The Telecom Stories That Dominated Our Blog in 2017

Network Pricing Voice

By Jayne MillerDec 18, 2017


In 2017 you told us that you wanted to read about content providers, SD-WAN, internet capacity growth, and the submarine cable boom. So we wrote about those things!

We also covered the cloud, connectivity trends, network pricing, and much more.

As the year winds down, we pulled 10 of our most popular posts to capture the year in telecom. See if your favorite stories made the cut below.


#1. 2G is Fading Away, But it Might Outlive 3G in Europe

The announcement by AT&T that it switched off its GSM network on January 1, 2017, means it is the latest in a line of operators who have moved away from 2G services. But don’t wave goodbye just yet – there are a few 2G holdouts in the mix.

#2. A Complete List of Content Providers' Submarine Cable Holdings

Unlike previous submarine cable construction booms, content providers like Amazon, Google, Facebook, and Microsoft are taking a more active role in this recent surge. These companies have such incredible demand for datacenter traffic that they’re driving projects and route prioritization for submarine cables. We compiled a list of their submarine cable holdings.

#3. Stranger Things: Why Netflix Isn’t Behind New Submarine Cable Builds

Besides sharks eating undersea cables, one of the biggest myths that Alan Mauldin has seen recently is Netflix being cited alongside Google, Facebook, and Microsoft as a contributor to new submarine cable investment. Given the size of Netflix’s movie and television catalog and worldwide expansion, what sort of international bandwidth requirements do they have?


#4. Submarine Cables: Are We in a New Bubble?

We went 12 years without building a new cable in the Atlantic. In the last two years we've seen two builds, another announced, and more planned. This might be why our VP of Research Tim Stronge recently asked a group of PTC 2017 attendees if we're in a submarine cable bubble.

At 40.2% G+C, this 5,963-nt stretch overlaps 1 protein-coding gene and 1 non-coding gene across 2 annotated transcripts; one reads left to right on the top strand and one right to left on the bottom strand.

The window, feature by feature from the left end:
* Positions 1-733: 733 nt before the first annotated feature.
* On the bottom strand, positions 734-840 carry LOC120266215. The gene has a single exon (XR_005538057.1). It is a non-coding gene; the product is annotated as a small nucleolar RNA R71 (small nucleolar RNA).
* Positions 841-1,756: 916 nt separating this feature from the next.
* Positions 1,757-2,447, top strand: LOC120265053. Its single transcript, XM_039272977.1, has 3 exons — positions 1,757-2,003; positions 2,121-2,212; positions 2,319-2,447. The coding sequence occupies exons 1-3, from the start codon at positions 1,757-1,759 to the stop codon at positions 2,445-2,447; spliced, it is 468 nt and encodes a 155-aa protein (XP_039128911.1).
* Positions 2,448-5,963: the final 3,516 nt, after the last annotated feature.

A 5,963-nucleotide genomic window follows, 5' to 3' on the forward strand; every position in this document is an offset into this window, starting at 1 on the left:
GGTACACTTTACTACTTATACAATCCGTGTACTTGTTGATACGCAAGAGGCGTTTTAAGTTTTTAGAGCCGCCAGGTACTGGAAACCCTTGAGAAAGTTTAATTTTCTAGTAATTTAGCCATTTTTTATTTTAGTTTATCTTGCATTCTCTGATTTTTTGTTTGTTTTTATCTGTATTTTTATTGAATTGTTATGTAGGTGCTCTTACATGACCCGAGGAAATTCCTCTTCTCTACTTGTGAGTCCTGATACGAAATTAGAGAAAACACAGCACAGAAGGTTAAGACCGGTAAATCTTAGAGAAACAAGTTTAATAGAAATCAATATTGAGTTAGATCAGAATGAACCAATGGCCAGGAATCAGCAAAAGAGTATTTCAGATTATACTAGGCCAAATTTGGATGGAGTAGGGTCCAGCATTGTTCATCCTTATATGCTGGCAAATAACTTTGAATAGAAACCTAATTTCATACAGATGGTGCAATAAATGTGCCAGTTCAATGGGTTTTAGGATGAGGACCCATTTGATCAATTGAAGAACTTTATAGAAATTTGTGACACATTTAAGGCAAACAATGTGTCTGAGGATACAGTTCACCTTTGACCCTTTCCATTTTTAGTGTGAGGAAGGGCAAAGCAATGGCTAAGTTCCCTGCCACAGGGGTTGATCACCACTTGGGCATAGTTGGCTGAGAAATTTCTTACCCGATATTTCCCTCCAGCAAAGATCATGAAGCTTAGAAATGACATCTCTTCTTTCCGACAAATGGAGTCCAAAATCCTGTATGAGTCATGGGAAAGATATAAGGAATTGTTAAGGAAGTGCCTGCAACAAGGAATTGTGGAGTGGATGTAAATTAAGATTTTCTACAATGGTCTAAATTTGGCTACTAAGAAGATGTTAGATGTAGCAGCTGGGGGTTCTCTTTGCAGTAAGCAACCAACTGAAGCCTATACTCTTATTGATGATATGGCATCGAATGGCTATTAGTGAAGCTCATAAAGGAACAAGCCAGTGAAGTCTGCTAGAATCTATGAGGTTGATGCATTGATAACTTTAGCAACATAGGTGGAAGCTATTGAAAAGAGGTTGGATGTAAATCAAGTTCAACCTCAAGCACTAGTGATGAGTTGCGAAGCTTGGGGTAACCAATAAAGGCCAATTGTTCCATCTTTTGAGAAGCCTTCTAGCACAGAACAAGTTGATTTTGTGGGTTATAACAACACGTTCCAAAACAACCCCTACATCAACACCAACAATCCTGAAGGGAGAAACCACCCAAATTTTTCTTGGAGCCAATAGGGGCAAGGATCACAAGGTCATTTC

#5. Cable Breakage: When and How Cables Go Down 

What happens when cables break? When they're turned off? In this set of frequently asked questions, we look closer at what happens when bad things happen to good cables.

#6. Market Sees First Decline in International Voice Carrier Traffic Since Great Depression 

As we released a new edition of the TeleGeography Report, we found that 2015 marked a turning point in the voice market. It was the first time since the Great Depression that international carrier voice traffic declined.

#7. Another Bandwidth and IP Pricing Trends Rundown in 15 Minutes

If we take a closer look at 365 days of global bandwidth and IP pricing, what do we actually see? If you've got 15 minutes to spare, Brianna Boudreau will show you. As you'll see in Brianna's presentation below from PTC 17, a few trends emerge. Some of these are brand new, while others will look familiar to any bandwidth and IP pricing pro.


#8. The Latest WAN Pricing and Cloud Connectivity Trends

TeleGeography’s Cloud and WAN Infrastructure details international WAN network service, cloud connectivity offerings, and network coverage of 153 WAN service providers. To give you a taste of what the Cloud and WAN Infrastructure is all about, we’ve pulled some of our key findings out of this exclusive report. Here’s what we’re seeing in the industry.

#9. 295 Tbps: Internet Traffic and Capacity in 2017

International internet capacity growth rates have fallen steadily for many years, and annual growth rates have settled in the low-30 percent range.

But even with the declining pace of growth, 196 Tbps of new international internet capacity was deployed between 2013 and 2017, bringing global international internet capacity to 295 Tbps.

#10. Enterprise Traffic is Growing Everywhere. (But Mostly in These Verticals and Locations.)

We've learned so much about what's happening in enterprise markets from our innovative WAN Summit series. This story is all about where enterprise traffic is really exploding.

As the enterprise market evolves, customer solutions are increasingly shifting toward hybrid networks, integrating a mix of layer 3 IP VPN, Ethernet, broadband services, and DIA services to connect sites that may have dramatically different capacity requirements. 


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